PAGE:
As some of you may know, this week is National Suicide Prevention Week. NSPW is centered around September 10th, which is World Suicide Prevention Day. This year is the first year I’ve really paid attention to this sort of thing – bringing awareness to suicide and mental health in general.
I debated all week whether or not to post something on the topic of suicide. It’s a difficult thing for me to talk about. But that’s what this week is really about – removing the stigmas attached to discussing suicide. We, as a society, have a long way to go in terms of dealing with mental health issues. It seems like it’s either throw medication at someone who has a mental illness or simply tell them to “get over it.” And even then, it’s seen as something worse, something fundamentally wrong. Not like how physical illnesses or injuries are viewed. For example, when I had a fractured knee and was in a leg brace and on crutches for several months, I got a lot more sympathy from friends and teachers at university. But when I was diagnosed with clinical depression (also known as major depressive disorder) and it interfered with my life, I got far less sympathy. I was told to suck it up and get over it. I was told that all I had to do was “think happy thoughts!” But as anyone who suffers from depression knows, it’s not that simple and it’s not that easy. I’ll delve more into my battle with depression next month, as the first week in October is Mental Illness Awareness Week.
Suicide is the reason I even went in and got diagnosed in the first place. There was one night in my sophomore year of college where I took a bottle of ibuprofen in an attempt to give myself a heart attack. At the time, I didn’t know how low the fatality rate was for an overdose of ibuprofen. All I knew was that I had heard that taking too many would cause a heart attack and that that’s all I had on hand. I spent the next several hours sitting in the kitchen holding a knife to my wrist, wondering if I should just do it the old-fashioned way.
Clearly, and happily, I didn’t. A few days later, my roommate confronted me and made me promise to go to the Student Health center. Again, I’ll detail my issues with depression in another post, but long story short, I did not seriously treat my mental illness until the beginning of this year. That’s 7 years that I went largely untreated. And while I never attempted suicide again, I have seriously thought about it. I’ve made plans. I’ve done research. When I moved to Minneapolis just over three years ago, I had to redo all my research and planning. I can’t tell you how many times I’ve ventured to the tops of parking ramps or meandered over bridges, looking for ways to jump. Mind you, I’d long since decided that jumping was the method of suicide for me. There’s no taking it back, you can’t really fuck it up, and I’d get that sensation of flying before I hit the ground. I even went so far as to note how many people or cars were around at whatever time I was scouting locations. I might have wanted to end my life, but I didn’t want to inconvenience anybody.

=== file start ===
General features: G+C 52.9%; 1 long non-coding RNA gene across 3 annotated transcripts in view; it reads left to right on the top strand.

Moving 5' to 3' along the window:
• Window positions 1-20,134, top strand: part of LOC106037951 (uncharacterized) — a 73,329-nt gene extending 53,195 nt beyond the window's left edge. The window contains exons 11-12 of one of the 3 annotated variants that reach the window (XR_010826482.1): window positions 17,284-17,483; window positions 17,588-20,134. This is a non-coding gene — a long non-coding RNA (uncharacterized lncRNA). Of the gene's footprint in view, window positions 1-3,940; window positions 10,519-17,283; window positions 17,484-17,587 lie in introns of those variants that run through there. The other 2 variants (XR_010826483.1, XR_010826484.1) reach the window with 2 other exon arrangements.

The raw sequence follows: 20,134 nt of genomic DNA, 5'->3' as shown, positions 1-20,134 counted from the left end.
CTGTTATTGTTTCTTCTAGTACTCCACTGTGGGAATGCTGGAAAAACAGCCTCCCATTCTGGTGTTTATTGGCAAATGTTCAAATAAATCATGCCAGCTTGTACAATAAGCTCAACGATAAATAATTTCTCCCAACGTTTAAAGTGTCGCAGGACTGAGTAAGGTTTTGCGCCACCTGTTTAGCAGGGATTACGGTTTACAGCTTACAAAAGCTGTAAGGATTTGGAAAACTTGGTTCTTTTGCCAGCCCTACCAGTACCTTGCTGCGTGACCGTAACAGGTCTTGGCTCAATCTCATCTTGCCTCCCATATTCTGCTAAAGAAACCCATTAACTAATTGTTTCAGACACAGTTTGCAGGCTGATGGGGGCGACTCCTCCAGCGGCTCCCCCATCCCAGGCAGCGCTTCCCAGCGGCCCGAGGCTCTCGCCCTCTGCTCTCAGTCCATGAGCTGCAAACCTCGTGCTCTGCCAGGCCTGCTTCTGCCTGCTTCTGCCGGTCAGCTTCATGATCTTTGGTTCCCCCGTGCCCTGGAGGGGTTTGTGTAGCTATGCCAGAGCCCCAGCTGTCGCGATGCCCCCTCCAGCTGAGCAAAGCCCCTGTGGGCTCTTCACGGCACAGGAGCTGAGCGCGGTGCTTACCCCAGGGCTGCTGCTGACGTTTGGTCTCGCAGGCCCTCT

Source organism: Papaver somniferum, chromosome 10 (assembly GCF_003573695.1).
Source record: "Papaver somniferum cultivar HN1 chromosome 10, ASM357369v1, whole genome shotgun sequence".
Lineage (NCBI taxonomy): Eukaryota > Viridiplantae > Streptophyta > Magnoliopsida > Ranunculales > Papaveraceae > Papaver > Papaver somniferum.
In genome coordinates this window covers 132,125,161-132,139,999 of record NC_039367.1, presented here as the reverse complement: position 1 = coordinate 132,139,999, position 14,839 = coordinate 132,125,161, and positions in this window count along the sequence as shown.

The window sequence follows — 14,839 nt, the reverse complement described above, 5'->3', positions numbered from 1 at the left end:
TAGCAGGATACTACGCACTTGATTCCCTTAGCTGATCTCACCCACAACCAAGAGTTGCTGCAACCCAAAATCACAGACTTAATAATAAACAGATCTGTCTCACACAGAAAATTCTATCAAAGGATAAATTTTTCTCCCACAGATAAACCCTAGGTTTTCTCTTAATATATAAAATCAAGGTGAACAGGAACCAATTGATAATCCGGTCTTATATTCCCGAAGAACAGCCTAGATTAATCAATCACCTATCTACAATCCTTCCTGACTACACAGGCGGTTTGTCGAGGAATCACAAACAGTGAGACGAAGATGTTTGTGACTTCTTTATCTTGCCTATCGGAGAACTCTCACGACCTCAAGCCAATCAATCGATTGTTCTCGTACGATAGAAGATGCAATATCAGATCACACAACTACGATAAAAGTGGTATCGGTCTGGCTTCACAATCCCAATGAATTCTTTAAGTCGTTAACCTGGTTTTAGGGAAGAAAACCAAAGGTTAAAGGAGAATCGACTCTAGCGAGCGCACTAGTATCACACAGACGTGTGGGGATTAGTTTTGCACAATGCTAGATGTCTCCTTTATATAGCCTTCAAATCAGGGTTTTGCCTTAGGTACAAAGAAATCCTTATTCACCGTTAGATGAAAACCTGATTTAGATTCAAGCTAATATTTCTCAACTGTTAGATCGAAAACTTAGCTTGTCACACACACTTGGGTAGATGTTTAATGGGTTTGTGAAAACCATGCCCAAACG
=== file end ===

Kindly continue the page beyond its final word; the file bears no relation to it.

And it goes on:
Wow. those few words took me hours to type. It’s still very hard for me to talk about. Even with all I’ve gone through, it still seems like I’m admitting to a fault in myself. A fault that I’m somehow responsible for. Like I didn’t try to be happy enough. It’s this sort of mentality that’s so pervasive in society. Suicide is the third leading cause of death amongst people ages 15-24. All the time you hear those left behind by people who’ve committed suicide that they never thought this could happen. That they never expected someone as happy as So-and-So, whose life seemed so perfect and put together, to do something like this. But there’s a reason suicidal thoughts go unsaid and suicidal tendencies go unnoticed. There’s still this huge stigma around the topics of suicide and mental health. Once society can recognize that mental illnesses are a real thing and cause real harm and are a real problem for those dealing with them, maybe we can get suicide rates across the globe to drop dramatically. People like me will be more willing to seek help if we stop viewing mental illness as something to hide, as something that can be ignored and still somehow get better.
I’ll end this post before I start rambling and crying as I type. Here’s a list of suicide hotline numbers, listed by country. And if you are struggling with suicidal thoughts or depression, it’s 100% absolutely okay to reach out to someone close to you. More often than not, there’s at least one person who knows what you’re dealing with, who can relate to you, or who understands that your problems are real problems. I’m pretty new to WordPress, but if you feel like talking, I’m available as well.
Whatever the obstacles, enjoy the journey.